Of the several translations of the Koran now extant, there is but one which tolerably represents the sense of the original; and that being in Latin, a new version became necessary, at least to an English reader. What Bibliander published for a Latin translation of that book
* Id certum, naturalibus cgrcgie' dotibus instruct um Muhammedem, forma prsestanti, ingenio callido, moribus facetis, ae pne se ferentem liberalitatem in egenos, comitatem in singulos, fortitudinem in bostes, ac prw csetpris reverentiam divini mimmis—Severus fuitin perjuros, adulteros, homicidas, obtrectatores, prodigos, avaros, falsos testes, &c. .Magnus idem patientiie, charitatis, misericorditr, beneficentise, gratitudinis, honoris in parentrs ac superiores proeco, ut et divinarum laudum—Hist. Eccles. sec. 7, c. 7, lem. 5, et 7.
deserves not the name of a translation; the unaccountable liberties therein taken, and the numberless faults, both of omission and commission, leaving scarce any resemblance of the original. It was made near six hundred years ago, being finished in 1143, by Robertus Retenensis, an Englishman, with the assistance of Hermannus Dalmato, at the request of Peter, abbot of Clugny, who paid them well for their pains.
From this Latin version was taken the Italian of Andrea Arrivabene, notwithstanding the pretences in his dedication of its being done immediately from the Arabic;* wherefore it is no wonder if the transcript be yet more faulty and absurd than the copy.-)"
About the end of the fifteenth century, Johannes Andreas, a native of Xativa in the kingdom of Valencia, who from a Mohammedan doctor became a Christian priest, translated not only the Koran, but also its glosses, and the seven books of the Sonna, out of Arabic into the Arragonian tongue, at the command of Martin Garcia, J bishop of Barcelona, and inquisitor of Arragon. Whether this translation were ever published or not I am wholly ignorant; but it may be presumed to have been the better done for being the work of one bred up in the Mohammedan religion and learning; though his refutation of that religion, which has had several editions, gives no great idea of his abilities.
Some years within the last century, Andrew du Ryer, who had been consul of the French nation in Egypt, and was tolerably skilled in the Turkish and Arabic languages, took the pains to translate the Koran into his own tongue: but his performance, though it be beyond comparison preferable to that of Retenensis, is far from being a just translation; there being mistakes in every page, besides frequent transpositions, omissions, and additions,§ faults unpardonable in a work of this nature. And what renders it still more incomplete is, the want of notes to explain a vast number of passages, some of which are difficult, and others impossible to be understood, without proper explications, were they translated ever so exactly; which the author is so sensible of that he often refers his reader to the Arabic commentators. ||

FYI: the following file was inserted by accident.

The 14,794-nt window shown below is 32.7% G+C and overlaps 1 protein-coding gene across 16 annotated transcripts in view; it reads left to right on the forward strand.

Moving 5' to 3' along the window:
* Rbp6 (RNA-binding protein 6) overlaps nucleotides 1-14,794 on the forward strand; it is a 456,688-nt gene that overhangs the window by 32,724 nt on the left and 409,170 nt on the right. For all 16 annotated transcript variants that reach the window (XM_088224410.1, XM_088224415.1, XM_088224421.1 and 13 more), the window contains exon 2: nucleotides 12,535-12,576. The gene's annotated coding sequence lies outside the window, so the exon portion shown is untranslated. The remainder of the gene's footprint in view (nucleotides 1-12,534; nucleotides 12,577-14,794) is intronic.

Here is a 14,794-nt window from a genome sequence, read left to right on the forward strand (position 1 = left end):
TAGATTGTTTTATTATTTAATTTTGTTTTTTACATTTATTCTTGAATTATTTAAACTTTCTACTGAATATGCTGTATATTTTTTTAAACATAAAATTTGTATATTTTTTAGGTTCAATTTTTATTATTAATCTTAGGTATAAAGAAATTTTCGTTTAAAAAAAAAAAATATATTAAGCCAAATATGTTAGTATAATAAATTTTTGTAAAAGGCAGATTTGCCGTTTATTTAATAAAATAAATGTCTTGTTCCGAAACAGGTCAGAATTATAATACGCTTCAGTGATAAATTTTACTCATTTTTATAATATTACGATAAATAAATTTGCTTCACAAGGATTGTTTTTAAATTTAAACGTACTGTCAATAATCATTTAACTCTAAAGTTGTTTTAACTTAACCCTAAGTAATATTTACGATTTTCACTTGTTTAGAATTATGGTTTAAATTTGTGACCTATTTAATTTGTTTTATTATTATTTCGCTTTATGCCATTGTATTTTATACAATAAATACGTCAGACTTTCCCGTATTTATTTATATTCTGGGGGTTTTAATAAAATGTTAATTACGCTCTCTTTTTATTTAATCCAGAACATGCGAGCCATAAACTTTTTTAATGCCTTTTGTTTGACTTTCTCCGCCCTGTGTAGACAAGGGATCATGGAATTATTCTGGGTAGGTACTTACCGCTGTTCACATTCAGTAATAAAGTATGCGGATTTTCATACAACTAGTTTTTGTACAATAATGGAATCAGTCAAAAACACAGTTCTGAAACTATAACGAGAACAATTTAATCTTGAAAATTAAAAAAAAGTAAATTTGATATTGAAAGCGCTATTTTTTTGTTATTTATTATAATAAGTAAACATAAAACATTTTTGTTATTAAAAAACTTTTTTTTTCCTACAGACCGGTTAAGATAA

The English version is no other than a translation of Du Ryer's and that a very bad one; for Alexander Ross, who did it, being utterly unacquainted with the Arabic, and no great master of the French, has added a number of fresh mistakes of his own to those of Du Ryer; not to mention the meanness of his language, which would make a better book ridiculous.
* His words are: "Questo libro, che gii havevo a commune ntilita di molti fatto dal proprio testo Arabo tradurro nella nostra volgar lingua Italiana," &c. And afterwards: "Questo e l'Alcorano di Macometto, il quale, come ho gia dctto, ho fatto dal suo idioma tradurre," &c.
t Vide Joseph. Scalig. Epist. 361 ct 362; et Selden. dc Success. ad Leges Ebra;or. p. 9.
1 J. Andreas, in Prref. ad Tractat. suum de Confusione Sectai Mahometan:*;.
§ Vide Windet. de Vita l'unctorum statu, sect. 9.
"If," says Savary, "the Koran, which is extolled throughout the East for the perfection of its style, and the magnificence of its imagery, seems, under the pen of Du Ryer, to be only a dull and tiresome rhapsody, the blame must be laid on his manner of translating. This book is divided into verses, like two Psalms of David. This kind of writing, which was adopted by the prophets, enables prose to make use of the bold terms and the figurative expressions of poetry. Du Ryer, paying no respect whatever to tho text, has connected the verses together, and made of them a continuous discourse. To accomplish this misshapen assemblage, he has had recourse to frigid conjunctions, and to trivial phrases, which, destroying the dignity of the ideas, and the charm of the diction, render it impossible to recognize the original. While reading his translation, no one could ever imagine that the Koran is the masterpiece of the Arabic language, which is fertile in fine writers; yet this is the judgment which antiquity has passed on it."
In 1698, a Latin translation of the Koran, made by Father Lewis Marracci, who had been confessor to Pope Innocent XL, was published at Padua, together with the original text, accompanied by explanatory notes and a refutation. This translation of Marracci's, generally speaking, is very exact; but adheres to the Arabic idiom too literally to be easily understood, unless I am much deceived, by those who are not versed in the Mohammedan learning.* The notes he has added are indeed of great use; but his refutations, which swell the work to a large volume, are of little or none at all, being often unsatisfactory, and sometimes impertinent. The work, however, with all its faults, is very valuable, and I should be guilty of ingratitude, did I not acknowledge myself much obliged thereto; but still, being in Latin, it can be of no use to those who understand not that tongue.
Having therefore undertaken a new translation, I have endeavoured to do the original impartial justice, not having, to the best of my knowledge, represented it, in any one instance, either better or worse than it really is. I have thought myself obliged, indeed, in a piece which pretends to be the Word of God, to keep somewhat scrupulously close to the text; by which means the language may, in some places, seem to express the Arabic a little too literally to be elegant English: but this, I hope, has not happened often; and I flatter myself that the style I have made use of will not only give a more genuine idea of the original than if I had taken more liberty (which would have been much more for my ease), but will soon become familiar; for we must not expect to read a version of so extraordinary a book with the same ease and pleasure as a modern composition.